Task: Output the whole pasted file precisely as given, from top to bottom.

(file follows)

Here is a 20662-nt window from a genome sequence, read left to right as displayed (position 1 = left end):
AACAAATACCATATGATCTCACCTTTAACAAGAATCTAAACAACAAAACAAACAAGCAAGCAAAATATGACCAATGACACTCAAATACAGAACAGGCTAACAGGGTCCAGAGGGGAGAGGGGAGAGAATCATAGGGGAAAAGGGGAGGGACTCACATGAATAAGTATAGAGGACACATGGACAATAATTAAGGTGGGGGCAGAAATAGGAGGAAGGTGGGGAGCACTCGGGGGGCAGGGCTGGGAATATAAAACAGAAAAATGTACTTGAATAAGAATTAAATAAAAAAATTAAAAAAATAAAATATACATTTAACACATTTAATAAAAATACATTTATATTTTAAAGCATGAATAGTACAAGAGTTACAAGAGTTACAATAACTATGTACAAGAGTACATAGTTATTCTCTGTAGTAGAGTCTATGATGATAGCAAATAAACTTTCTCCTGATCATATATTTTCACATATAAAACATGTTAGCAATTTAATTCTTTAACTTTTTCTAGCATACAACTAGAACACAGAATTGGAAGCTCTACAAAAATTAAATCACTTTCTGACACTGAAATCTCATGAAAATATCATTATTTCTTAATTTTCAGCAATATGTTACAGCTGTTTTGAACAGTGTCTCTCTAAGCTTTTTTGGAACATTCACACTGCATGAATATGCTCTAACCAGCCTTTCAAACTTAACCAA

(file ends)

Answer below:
Here is a 20662-nt window from a genome sequence, read left to right as displayed (position 1 = left end):
AACAAATACCATATGATCTCACCTTTAACAAGAATCTAAACAACAAAACAAACAAGCAAGCAAAATATGACCAATGACACTCAAATACAGAACAGGCTAACAGGGTCCAGAGGGGAGAGGGGAGAGAATCATAGGGGAAAAGGGGAGGGACTCACATGAATAAGTATAGAGGACACATGGACAATAATTAAGGTGGGGGCAGAAATAGGAGGAAGGTGGGGAGCACTCGGGGGGCAGGGCTGGGAATATAAAACAGAAAAATGTACTTGAATAAGAATTAAATAAAAAAATTAAAAAAATAAAATATACATTTAACACATTTAATAAAAATACATTTATATTTTAAAGCATGAATAGTACAAGAGTTACAAGAGTTACAATAACTATGTACAAGAGTACATAGTTATTCTCTGTAGTAGAGTCTATGATGATAGCAAATAAACTTTCTCCTGATCATATATTTTCACATATAAAACATGTTAGCAATTTAATTCTTTAACTTTTTCTAGCATACAACTAGAACACAGAATTGGAAGCTCTACAAAAATTAAATCACTTTCTGACACTGAAATCTCATGAAAATATCATTATTTCTTAATTTTCAGCAATATGTTACAGCTGTTTTGAACAGTGTCTCTCTAAGCTTTTTTGGAACATTCACACTGCATGAATATGCTCTAACCAGCCTTTCAAACTTAACCAA